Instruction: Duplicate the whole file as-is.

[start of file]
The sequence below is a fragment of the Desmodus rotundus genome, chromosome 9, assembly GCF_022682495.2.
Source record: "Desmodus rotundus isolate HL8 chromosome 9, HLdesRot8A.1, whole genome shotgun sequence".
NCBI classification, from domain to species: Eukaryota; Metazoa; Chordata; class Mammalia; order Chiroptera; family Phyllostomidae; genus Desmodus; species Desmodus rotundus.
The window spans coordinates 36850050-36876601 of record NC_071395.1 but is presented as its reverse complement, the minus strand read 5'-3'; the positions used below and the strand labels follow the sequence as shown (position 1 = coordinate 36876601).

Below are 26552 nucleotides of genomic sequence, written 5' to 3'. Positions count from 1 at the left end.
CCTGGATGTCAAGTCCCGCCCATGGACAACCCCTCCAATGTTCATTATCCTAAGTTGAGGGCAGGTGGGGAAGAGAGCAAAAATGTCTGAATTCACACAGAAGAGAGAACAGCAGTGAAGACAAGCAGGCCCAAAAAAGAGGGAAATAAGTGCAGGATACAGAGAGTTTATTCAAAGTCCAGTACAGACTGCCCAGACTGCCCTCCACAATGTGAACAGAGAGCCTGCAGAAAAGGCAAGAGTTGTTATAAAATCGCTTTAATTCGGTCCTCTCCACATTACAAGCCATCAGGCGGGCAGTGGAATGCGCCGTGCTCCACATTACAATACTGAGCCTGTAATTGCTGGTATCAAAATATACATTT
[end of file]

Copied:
The sequence below is a fragment of the Desmodus rotundus genome, chromosome 9, assembly GCF_022682495.2.
Source record: "Desmodus rotundus isolate HL8 chromosome 9, HLdesRot8A.1, whole genome shotgun sequence".
NCBI classification, from domain to species: Eukaryota; Metazoa; Chordata; class Mammalia; order Chiroptera; family Phyllostomidae; genus Desmodus; species Desmodus rotundus.
The window spans coordinates 36850050-36876601 of record NC_071395.1 but is presented as its reverse complement, the minus strand read 5'-3'; the positions used below and the strand labels follow the sequence as shown (position 1 = coordinate 36876601).

Below are 26552 nucleotides of genomic sequence, written 5' to 3'. Positions count from 1 at the left end.
CCTGGATGTCAAGTCCCGCCCATGGACAACCCCTCCAATGTTCATTATCCTAAGTTGAGGGCAGGTGGGGAAGAGAGCAAAAATGTCTGAATTCACACAGAAGAGAGAACAGCAGTGAAGACAAGCAGGCCCAAAAAAGAGGGAAATAAGTGCAGGATACAGAGAGTTTATTCAAAGTCCAGTACAGACTGCCCAGACTGCCCTCCACAATGTGAACAGAGAGCCTGCAGAAAAGGCAAGAGTTGTTATAAAATCGCTTTAATTCGGTCCTCTCCACATTACAAGCCATCAGGCGGGCAGTGGAATGCGCCGTGCTCCACATTACAATACTGAGCCTGTAATTGCTGGTATCAAAATATACATTT